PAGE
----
SAY San Diego’s commitment to enriching the lives of children and youth, supporting their healthy development, and making life a bit easier for working families includes our major extended-learning programs before and after school. All facts point to the resulting afterschool advantage. Effective afterschool programs, like ours, boost academic performance, particularly in the key areas of reading and math. They also improve attendance, school engagement, personal aspirations, and positive health outcomes—including improved diet and exercise habits, healthy peer relationships, graduating high school, and attending post-secondary school—while reducing risk factors.[i]
Prevention is truly at the heart of SAY San Diego’s approach—and has always been. Notably, the science of prevention has advanced greatly over the years, in our area of social services, just as it has in public health and medicine. One area of emphasis has been reproductive health. Reproductive health is not only a critically important area of well-being for youth, it is one where evidence-based prevention efforts have led our county to join the nation in achieving historically low rates of teen pregnancy. Not long ago, San Diego had teen pregnancy rates that were 72–74 out of every 1000 births, now we are 22 out of every 1000 births—the lowest rate on record (CDC, 2016).
By Raul Roman, SAY San Diego Case Manager and Certified Trainer, World Class Relationships Curriculum
Love in a relationship cannot flourish without a strong foundation. Empathy, authenticity, and acceptance are all traits that support healthy relationships. Here are 5 tips to keep the love alive:
Communication: This is key in any relationship, especially when first engaging in a partnership. Talk about what’s important to you and how you’re feeling.
Goals: Set shared and agreed-upon goals. Focus on things you want to accomplish together and independently. For example, a shared goal would be to schedule more date nights, and an independent goal might be to learn a new skill.
Support: Be your partner’s biggest cheerleader. Back his/her dreams and personal goals. For instance, if your partner really wants to continue school, be encouraging.
Initiative: Do not rely on your partner or others to meet your needs. Assume responsibility for your own needs. No blaming or guilt trips. For example, if you’d like your partner to rub your shoulders, let him/her know.
Re-kindle: If you feel you have reached a plateau or rut, go back to what worked during your honeymoon phase. Continue to find ways to keep the flame burning. Maybe visit a favorite restaurant you used to love, or watch a favorite movie together.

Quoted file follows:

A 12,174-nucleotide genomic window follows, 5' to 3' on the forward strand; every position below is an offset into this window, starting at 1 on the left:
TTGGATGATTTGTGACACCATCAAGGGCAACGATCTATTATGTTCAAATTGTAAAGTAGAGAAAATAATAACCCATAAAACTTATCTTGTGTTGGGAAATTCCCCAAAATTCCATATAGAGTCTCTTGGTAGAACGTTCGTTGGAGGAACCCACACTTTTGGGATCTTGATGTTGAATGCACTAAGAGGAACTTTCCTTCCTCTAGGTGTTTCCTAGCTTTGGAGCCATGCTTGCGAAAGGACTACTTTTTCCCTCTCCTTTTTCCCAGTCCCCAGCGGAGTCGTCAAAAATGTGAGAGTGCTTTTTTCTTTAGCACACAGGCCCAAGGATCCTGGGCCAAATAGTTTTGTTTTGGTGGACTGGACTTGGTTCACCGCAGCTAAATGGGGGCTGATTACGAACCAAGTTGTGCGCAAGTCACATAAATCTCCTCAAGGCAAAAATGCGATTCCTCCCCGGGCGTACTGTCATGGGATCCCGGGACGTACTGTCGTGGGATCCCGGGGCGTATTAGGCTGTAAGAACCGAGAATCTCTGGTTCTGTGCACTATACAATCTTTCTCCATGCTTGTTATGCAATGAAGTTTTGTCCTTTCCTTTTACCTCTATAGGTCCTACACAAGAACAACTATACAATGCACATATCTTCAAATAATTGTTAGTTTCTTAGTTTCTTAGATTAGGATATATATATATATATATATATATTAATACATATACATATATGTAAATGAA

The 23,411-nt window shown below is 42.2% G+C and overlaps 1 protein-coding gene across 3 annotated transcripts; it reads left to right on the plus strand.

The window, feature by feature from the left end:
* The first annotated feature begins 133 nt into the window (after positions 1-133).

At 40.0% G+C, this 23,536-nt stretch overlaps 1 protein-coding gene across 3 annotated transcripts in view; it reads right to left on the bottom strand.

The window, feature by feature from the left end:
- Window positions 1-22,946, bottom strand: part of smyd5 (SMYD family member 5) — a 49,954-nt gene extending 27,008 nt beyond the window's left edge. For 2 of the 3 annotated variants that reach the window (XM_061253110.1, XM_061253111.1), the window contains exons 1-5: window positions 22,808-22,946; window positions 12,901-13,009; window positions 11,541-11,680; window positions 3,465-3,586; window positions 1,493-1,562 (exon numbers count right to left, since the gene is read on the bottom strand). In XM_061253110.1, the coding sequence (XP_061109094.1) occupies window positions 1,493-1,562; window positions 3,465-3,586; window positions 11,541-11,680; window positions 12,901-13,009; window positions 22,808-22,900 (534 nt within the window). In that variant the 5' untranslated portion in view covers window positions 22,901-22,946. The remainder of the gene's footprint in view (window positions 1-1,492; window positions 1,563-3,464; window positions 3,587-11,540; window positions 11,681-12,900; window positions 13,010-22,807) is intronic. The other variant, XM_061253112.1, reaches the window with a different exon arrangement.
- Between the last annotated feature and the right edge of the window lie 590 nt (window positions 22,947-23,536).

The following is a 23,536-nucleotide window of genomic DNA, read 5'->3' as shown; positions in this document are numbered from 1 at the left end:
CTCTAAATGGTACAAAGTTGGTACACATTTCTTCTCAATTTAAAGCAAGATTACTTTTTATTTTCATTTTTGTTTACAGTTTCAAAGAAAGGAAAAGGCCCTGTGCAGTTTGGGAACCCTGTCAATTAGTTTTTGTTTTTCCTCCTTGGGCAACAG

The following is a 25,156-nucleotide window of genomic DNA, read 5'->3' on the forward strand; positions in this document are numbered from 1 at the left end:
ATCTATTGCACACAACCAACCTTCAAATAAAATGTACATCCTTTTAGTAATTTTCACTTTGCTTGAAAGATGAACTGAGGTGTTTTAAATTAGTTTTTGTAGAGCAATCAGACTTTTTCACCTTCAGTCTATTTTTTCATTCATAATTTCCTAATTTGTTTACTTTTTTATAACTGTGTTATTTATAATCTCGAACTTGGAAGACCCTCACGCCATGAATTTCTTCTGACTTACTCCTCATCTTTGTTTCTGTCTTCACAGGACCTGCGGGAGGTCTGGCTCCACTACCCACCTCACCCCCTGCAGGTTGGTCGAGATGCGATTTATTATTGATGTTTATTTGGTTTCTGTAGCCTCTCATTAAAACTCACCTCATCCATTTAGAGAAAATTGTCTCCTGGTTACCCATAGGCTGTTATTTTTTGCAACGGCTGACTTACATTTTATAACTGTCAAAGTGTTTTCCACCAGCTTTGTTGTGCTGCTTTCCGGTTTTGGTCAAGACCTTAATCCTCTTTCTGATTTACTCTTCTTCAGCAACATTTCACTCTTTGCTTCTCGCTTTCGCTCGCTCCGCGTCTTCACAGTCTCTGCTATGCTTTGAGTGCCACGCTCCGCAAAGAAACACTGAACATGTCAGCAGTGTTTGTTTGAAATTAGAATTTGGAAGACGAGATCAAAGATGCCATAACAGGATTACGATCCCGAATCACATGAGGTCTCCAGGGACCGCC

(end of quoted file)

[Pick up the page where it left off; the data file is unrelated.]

In a KPBS article, Dr. Jonathan Lucas, the county’s chief deputy medical examiner, said his office sees meth-related deaths almost every day. He reported a dramatic increase in methamphetamine-related deaths—more than the flu and homicides combined. Here in San Diego the meth epidemic is especially acute. Knowing people who have suffered meth addiction and death is part of my personal and professional experience. I have friends and colleagues who have lost loved ones—including teenagers—to meth, or have lost children, spouses, and friends to the justice system because of the ravages of addiction. At SAY San Diego, we hold a vision of opportunity, equity, and well-being for all San Diegans, and we have a talented team that takes a public health approach to raising awareness, increasing prevention, and reducing misuse and abuse of alcohol, tobacco, and drugs, through community empowerment, collaboration, and structural changes that include better practices, systems, and policies.
In partnership with U.S. Attorney for Southern California Laura Duffy, the Playwrights Project, and many others we’ve taken one especially creative approach to increasing awareness of this issue in our community. Other People’s Kids is a play we’ve collectively commissioned, developed, and produced that retraces the tragic and complicated experiences of individuals, children, teens, parents, families, and entire communities when meth use and addiction become part of everyday life, and which offers hope and insight for healing. We are very grateful to all of our partners, including the County Probation Department, Second Chance, and the McAlister Institute, as well as many brave and generous individuals who shared their life stories to inform this production.
Don’t miss out! This moving and informative play will be performed at 7 p.m., March 16-18 at San Diego State University’s Experimental Theatre. Performances will also feature Finding Our Way, a play about recovery written by inmates at Donovan Correctional Facility.